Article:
Cover: Dovekies rely on flying and diving to find and capture prey. At a breeding colony in East Greenland, Ste-Marie et al. (jeb243252) used accelerometers and the doubly labelled water method to model the energetic costs of both locomotory behaviours in this small Arctic seabird. Compared with the cost of flight, dive costs were found to be particularly high in this species, probably as a result of high non-mechanical costs such as those associated with thermoregulation. Photo credit: Eric Ste-Marie.
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Hearing without a tympanic ear
Summary: We explore the mechanisms of hearing in extant atympanate vertebrates and the implications for the early evolution of tympanate hearing.
Siberian hamsters nonresponding to short photoperiod use fasting-induced torpor
Summary: Photo-nonresponding hamsters use torpor or increase body temperature variability in response to fasting, which may allow them to cope with unpredictable, adverse environmental conditions.
Reproductive tradeoffs govern sexually dimorphic tubular lysosome induction in Caenorhabditis elegans
Highlighted Article: Male and hermaphrodite Caenorhabditis elegans induce intestinal tubular lysosomes by different mechanisms to accommodate their unique reproductive needs.
METHODS & TECHNIQUES
A brainstem preparation allowing simultaneous access to respiratory motor output and cellular properties of motoneurons in American bullfrogs
Summary: A brainstem preparation that allows recording of electrophysiological properties of motoneurons in the intact respiratory network as a new tool for mechanistic insights into breathing control across vertebrates.
Chemical manipulation of mitochondrial function affects metabolism of red carotenoids in a marine copepod (Tigriopus californicus)
Highlighted Article: Copepods treated with the mitochondria-targeted chemical 2-4-dinitrophenol show an increase in respiration rate and ketolation of astaxanthin. This suggests a potential connection between mitochondrial function and carotenoid metabolism.
How does mitochondrial function relate to thermogenic capacity and basal metabolic rate in small birds?
Summary: Cold acclimation of black-capped chickadees increases overall aerobic capacity of the pectoralis muscle and liver but this does not occur by simply upregulating mitochondrial proton leak or oxidative phosphorylation.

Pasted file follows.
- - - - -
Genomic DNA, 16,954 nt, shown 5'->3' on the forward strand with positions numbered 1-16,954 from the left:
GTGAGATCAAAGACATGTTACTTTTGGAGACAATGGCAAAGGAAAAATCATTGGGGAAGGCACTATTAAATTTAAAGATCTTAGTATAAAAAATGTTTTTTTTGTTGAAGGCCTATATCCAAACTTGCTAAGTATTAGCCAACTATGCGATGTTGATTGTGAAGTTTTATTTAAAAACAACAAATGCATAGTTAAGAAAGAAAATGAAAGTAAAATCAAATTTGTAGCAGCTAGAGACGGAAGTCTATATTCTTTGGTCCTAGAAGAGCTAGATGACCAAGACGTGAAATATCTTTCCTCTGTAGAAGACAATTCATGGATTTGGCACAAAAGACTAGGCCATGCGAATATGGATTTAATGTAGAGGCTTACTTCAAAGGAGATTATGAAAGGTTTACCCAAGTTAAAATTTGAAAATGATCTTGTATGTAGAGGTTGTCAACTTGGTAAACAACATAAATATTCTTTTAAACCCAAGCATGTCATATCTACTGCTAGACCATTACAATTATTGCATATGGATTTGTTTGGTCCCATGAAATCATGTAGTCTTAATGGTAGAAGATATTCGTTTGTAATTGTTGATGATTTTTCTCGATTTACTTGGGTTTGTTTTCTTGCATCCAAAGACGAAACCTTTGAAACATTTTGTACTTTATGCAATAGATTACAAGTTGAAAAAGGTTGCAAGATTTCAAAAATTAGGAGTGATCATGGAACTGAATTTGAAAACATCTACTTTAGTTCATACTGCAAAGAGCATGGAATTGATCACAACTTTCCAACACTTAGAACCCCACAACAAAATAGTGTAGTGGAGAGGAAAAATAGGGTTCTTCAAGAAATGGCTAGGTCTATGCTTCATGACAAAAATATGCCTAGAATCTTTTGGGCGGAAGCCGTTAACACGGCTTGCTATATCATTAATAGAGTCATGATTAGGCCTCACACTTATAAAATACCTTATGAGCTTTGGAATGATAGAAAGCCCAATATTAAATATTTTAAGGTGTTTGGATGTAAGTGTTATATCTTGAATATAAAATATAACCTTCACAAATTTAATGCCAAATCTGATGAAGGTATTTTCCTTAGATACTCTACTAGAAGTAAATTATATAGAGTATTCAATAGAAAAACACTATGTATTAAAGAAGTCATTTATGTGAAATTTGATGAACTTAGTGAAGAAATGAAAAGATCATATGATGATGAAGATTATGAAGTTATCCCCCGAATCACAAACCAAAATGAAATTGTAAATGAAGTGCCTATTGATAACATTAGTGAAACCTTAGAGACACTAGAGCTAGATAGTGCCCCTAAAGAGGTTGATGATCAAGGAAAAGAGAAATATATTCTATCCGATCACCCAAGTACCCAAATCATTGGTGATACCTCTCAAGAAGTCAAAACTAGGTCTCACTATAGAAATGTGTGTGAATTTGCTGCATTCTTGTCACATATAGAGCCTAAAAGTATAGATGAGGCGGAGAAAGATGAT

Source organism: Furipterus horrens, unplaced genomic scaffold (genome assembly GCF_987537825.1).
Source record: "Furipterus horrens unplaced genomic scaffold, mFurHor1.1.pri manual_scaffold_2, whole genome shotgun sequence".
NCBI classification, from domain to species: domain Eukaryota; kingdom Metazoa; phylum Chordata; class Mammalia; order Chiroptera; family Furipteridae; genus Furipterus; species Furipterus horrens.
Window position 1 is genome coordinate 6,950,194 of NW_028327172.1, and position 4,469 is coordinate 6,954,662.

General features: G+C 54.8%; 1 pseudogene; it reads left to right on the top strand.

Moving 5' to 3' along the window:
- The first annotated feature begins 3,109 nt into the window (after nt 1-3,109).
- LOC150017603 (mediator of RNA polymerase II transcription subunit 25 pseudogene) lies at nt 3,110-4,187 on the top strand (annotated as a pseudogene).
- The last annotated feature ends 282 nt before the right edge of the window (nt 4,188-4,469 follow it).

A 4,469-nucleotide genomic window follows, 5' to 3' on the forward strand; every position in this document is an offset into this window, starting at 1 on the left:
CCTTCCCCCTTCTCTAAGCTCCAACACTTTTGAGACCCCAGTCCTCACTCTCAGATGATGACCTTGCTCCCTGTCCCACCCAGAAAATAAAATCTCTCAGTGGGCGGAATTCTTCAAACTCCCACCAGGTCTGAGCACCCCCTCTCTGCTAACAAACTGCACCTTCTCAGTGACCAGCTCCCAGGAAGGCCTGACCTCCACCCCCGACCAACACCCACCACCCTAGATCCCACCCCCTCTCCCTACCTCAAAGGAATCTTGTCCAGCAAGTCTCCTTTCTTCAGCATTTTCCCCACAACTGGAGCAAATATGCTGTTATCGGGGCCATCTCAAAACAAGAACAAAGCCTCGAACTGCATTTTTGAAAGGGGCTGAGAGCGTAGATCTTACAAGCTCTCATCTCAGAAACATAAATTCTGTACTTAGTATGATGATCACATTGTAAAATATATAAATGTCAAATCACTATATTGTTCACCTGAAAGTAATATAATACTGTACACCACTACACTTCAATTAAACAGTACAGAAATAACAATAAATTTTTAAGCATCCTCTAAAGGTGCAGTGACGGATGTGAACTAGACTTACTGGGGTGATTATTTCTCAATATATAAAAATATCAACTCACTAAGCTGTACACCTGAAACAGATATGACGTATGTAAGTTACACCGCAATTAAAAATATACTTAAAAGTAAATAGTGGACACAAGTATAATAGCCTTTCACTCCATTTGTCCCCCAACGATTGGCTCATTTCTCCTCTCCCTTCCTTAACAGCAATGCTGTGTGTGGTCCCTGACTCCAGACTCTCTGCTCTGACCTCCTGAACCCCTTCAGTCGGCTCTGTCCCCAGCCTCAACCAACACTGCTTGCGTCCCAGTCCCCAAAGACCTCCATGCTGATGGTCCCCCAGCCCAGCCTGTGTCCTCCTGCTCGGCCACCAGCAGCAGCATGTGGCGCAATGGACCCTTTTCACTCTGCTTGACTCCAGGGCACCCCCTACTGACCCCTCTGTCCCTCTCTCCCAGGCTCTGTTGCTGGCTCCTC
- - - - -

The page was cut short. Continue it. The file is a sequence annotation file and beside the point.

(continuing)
Acute thermal stress elicits interactions between gene expression and alternative splicing in a fish of conservation concern
Summary: Gene expression and alternative splicing interact in response to thermal stress in an imperilled fish, with implications for conservation and mechanisms of thermal tolerance in vertebrate ectotherms.
Evidence of learning walks related to scorpion home burrow navigation
Highlighted Article: Evidence that sand scorpions perform looping walks immediately after establishing a burrow and the possible significance of these putative learning walks in terms of scorpion navigation.
Is vertebral shape variability in caecilians (Amphibia: Gymnophiona) constrained by forces experienced during burrowing?
Summary: Forces experienced during burrowing drive shape variation in mid-trunk to posterior trunk vertebrae in caecilians.
Exercise and emersion in air, and recovery in seawater in the green crab (Carcinus maenas): metabolic, acid–base, cardio-ventilatory and ionoregulatory responses
Summary: Amphibious green crabs can perform prolonged exercise at low speed in air, but exhibit slow recovery in seawater, with carapace buffering and hyperventilation mitigating profound acidosis and excess post-exercise O2 consumption.
Interindividual variation in maximum aerobic metabolism varies with gill morphology and myocardial bioenergetics in Gulf killifish
Summary: Interindividual variation in whole-animal aerobic metabolism correlates with variation in subordinate traits related to the O2 transport cascade in fish.
Specialized androgen synthesis in skeletal muscles that actuate elaborate social displays
Highlighted Article: Enhanced androgen synthesis capabilities were identified in muscle muscles that actuate rapid social displays. This signature was also found in non-display muscles that operate exceeding fast speeds.